Contributor Piece

Retailers’ lessons on how to survive the impacts of Covid-19

By June 24, 2020 May 9th, 2022 Reading time: 5 minutes

The impact has been real. Bustling streets have been replaced with an eerie quiet, the impact of the Covid-19 pandemic has – and will continue to –  put pressure on the world of retail.

With trading shutdowns across the globe, retailers, both online and bricks and mortar have had to  change their game-plan to survive – here we look at insights into how they’ve done it…

Going digital isn’t new, but in this new world of social distancing, it has become even more important for retailers to offer an online channel. For some, this has meant getting online and creating a website (if you haven’t already) or investing in a revamp of their current e-commerce platform to make the online buying experience as smooth as possible.

Social Media, particularly Instagram, also offers a new avenue of sales. In fact, marrying online shopping and social media such as a shoppable Instagram feed, has made the entry into setting up digital stores much more accessible, especially for smaller retailers.

During the crisis we are seeing digitisation take off. Social media management platform Hootsuite’s CTO Ryan Donovan has noted a +50% increase in Facebook messaging, +40% usage on Instagram, and +23% increase in Twitter’s monetizable daily active users.

The global lockdown has meant even those who aren’t frequent online shoppers, confined to four walls – and no matter how luxurious they may be, has seen increased online scrolling activity. Our need to connect is undeniable and has presented a captive audience.

Open the channels

Robbed of their bricks and mortar presence, retailers have ramped up multi-channel sales and marketing strategies to continue to connect with customers.

One example is opening up their phone lines – ensuring they’re available for a call or even video chats regarding appointments and product enquiries prior to customers buying/booking online. Click-and-collect orders have gained traction with the benefits of being able to pre-order and collect at predetermined times and locations. It has provided a safer option for customers whilst also easing the pressure of home deliveries on retailers.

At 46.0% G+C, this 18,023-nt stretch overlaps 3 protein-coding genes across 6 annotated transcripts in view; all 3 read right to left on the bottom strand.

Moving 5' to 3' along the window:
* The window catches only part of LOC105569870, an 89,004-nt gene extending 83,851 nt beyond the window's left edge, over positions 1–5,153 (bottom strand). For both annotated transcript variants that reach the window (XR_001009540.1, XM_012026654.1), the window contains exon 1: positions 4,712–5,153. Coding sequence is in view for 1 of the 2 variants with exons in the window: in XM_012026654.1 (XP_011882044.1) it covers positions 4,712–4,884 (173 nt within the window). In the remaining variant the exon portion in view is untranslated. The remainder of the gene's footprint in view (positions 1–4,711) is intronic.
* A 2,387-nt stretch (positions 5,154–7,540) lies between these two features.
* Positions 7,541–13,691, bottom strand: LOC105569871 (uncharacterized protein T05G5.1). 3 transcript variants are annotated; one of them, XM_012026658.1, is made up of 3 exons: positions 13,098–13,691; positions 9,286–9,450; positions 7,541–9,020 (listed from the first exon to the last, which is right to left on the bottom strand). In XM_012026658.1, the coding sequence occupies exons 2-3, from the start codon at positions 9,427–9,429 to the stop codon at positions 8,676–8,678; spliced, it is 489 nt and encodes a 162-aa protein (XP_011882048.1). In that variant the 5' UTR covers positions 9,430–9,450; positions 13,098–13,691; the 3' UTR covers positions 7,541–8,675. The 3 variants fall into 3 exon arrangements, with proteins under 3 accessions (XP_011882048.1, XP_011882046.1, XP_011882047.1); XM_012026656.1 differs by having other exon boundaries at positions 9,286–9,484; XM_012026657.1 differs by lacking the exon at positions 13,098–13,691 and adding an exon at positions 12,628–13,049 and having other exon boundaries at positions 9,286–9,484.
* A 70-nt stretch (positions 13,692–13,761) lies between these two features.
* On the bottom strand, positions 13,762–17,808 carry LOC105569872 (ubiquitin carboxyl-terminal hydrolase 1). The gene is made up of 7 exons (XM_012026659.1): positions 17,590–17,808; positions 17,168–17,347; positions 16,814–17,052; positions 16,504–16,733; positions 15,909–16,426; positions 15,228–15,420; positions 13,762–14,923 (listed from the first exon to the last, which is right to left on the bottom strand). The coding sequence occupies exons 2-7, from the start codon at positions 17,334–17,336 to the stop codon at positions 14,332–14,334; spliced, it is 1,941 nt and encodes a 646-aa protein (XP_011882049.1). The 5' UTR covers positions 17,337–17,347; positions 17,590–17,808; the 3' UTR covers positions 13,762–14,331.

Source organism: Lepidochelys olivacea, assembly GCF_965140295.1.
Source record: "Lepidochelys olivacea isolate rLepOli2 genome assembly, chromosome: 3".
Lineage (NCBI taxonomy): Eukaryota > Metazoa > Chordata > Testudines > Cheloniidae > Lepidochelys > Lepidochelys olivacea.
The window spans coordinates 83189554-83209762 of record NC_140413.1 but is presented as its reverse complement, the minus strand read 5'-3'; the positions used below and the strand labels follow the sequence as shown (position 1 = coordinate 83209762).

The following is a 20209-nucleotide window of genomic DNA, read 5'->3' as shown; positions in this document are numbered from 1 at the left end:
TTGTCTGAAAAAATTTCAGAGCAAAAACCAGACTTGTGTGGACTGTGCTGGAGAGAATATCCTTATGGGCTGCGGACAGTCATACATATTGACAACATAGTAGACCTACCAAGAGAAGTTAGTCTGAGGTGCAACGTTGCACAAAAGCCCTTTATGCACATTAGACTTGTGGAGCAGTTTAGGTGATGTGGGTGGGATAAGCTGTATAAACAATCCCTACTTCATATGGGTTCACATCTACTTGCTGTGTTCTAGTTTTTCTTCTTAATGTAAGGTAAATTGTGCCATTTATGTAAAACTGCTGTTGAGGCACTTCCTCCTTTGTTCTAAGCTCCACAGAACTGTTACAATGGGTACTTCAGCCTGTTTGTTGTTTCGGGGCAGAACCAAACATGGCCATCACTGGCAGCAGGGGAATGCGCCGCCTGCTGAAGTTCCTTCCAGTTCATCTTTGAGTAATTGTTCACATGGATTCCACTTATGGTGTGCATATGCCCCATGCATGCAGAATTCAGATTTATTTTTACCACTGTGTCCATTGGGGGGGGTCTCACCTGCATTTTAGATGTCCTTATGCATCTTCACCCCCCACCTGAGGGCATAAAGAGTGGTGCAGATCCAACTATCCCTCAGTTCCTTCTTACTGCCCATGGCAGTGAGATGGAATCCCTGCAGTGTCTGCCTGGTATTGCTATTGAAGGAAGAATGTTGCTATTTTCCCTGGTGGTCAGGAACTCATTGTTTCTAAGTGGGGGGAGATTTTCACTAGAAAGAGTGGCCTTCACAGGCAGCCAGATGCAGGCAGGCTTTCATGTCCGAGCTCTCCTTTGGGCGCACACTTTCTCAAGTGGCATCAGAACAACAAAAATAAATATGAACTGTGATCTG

We have also seen an amplification of social media marketing strategies as a way to further compensate for the move away from store shopping, and traditional advertising and marketing.

Welcome the “Industrial Revolution 4.0”

Industry 4.0 refers to automation and data exchange within manufacturing processes – think big data and analytics within robotics and automation to improve cost management, productivity and boosting the bottom line.  In a Covid-19 context, this has included providing touchless payments to promoting virtual interactions such as online beauty consultations, home fitness solutions, and virtual experiences of physical places for experience-based retailers, and of course, online shopping where possible.

Using a longer-term lens, this extends to a systemic integration of robotics and automation across all functions of a business – a digitisation of the end-to-end value chain. The Brookings Institution has noted that over each of the past three recessions, the pace of automation has increased and this pandemic has only served to accelerate this.

To quote David Autor, a leading economics professor at MIT and co-chair of the university’s Work of the Future Task Force:
Covid-19 has been an “automation forcing event” that will fundamentally transform the economy.

Boost your cash flow

Quick fixes to boost cash flow have been important to retailers through this lockdown. As we emerge, we’ll see continued promotion of digital gift cards, and creative collaborations between local businesses. Collaborations can be a powerful way to gain new customers, whilst supporting your neighbouring businesses, and providing a one-shop experience for customers – a win-win for all.